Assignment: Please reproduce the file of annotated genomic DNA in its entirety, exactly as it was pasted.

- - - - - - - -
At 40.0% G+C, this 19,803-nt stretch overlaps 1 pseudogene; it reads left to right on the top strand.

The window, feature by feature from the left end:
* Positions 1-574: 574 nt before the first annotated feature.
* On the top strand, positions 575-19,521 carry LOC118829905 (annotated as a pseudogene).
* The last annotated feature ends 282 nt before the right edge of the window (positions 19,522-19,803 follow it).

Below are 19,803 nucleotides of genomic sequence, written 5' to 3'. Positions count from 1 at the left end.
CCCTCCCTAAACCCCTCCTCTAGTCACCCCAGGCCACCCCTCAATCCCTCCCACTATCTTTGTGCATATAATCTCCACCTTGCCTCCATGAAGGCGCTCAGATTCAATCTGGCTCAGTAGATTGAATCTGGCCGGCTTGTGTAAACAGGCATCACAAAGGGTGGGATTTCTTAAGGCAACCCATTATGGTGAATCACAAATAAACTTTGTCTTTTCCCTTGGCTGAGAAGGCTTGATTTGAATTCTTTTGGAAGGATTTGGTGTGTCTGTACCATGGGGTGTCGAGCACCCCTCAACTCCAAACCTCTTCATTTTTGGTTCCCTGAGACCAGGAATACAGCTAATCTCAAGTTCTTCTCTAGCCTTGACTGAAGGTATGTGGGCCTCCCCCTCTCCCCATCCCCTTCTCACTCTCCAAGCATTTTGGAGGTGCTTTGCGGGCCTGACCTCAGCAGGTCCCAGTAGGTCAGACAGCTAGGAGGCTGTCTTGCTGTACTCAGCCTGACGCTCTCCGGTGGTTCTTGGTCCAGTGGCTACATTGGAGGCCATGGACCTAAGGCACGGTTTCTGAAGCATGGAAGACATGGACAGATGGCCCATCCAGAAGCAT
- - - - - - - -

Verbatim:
At 40.0% G+C, this 19,803-nt stretch overlaps 1 pseudogene; it reads left to right on the top strand.

The window, feature by feature from the left end:
* Positions 1-574: 574 nt before the first annotated feature.
* On the top strand, positions 575-19,521 carry LOC118829905 (annotated as a pseudogene).
* The last annotated feature ends 282 nt before the right edge of the window (positions 19,522-19,803 follow it).

Below are 19,803 nucleotides of genomic sequence, written 5' to 3'. Positions count from 1 at the left end.
CCCTCCCTAAACCCCTCCTCTAGTCACCCCAGGCCACCCCTCAATCCCTCCCACTATCTTTGTGCATATAATCTCCACCTTGCCTCCATGAAGGCGCTCAGATTCAATCTGGCTCAGTAGATTGAATCTGGCCGGCTTGTGTAAACAGGCATCACAAAGGGTGGGATTTCTTAAGGCAACCCATTATGGTGAATCACAAATAAACTTTGTCTTTTCCCTTGGCTGAGAAGGCTTGATTTGAATTCTTTTGGAAGGATTTGGTGTGTCTGTACCATGGGGTGTCGAGCACCCCTCAACTCCAAACCTCTTCATTTTTGGTTCCCTGAGACCAGGAATACAGCTAATCTCAAGTTCTTCTCTAGCCTTGACTGAAGGTATGTGGGCCTCCCCCTCTCCCCATCCCCTTCTCACTCTCCAAGCATTTTGGAGGTGCTTTGCGGGCCTGACCTCAGCAGGTCCCAGTAGGTCAGACAGCTAGGAGGCTGTCTTGCTGTACTCAGCCTGACGCTCTCCGGTGGTTCTTGGTCCAGTGGCTACATTGGAGGCCATGGACCTAAGGCACGGTTTCTGAAGCATGGAAGACATGGACAGATGGCCCATCCAGAAGCAT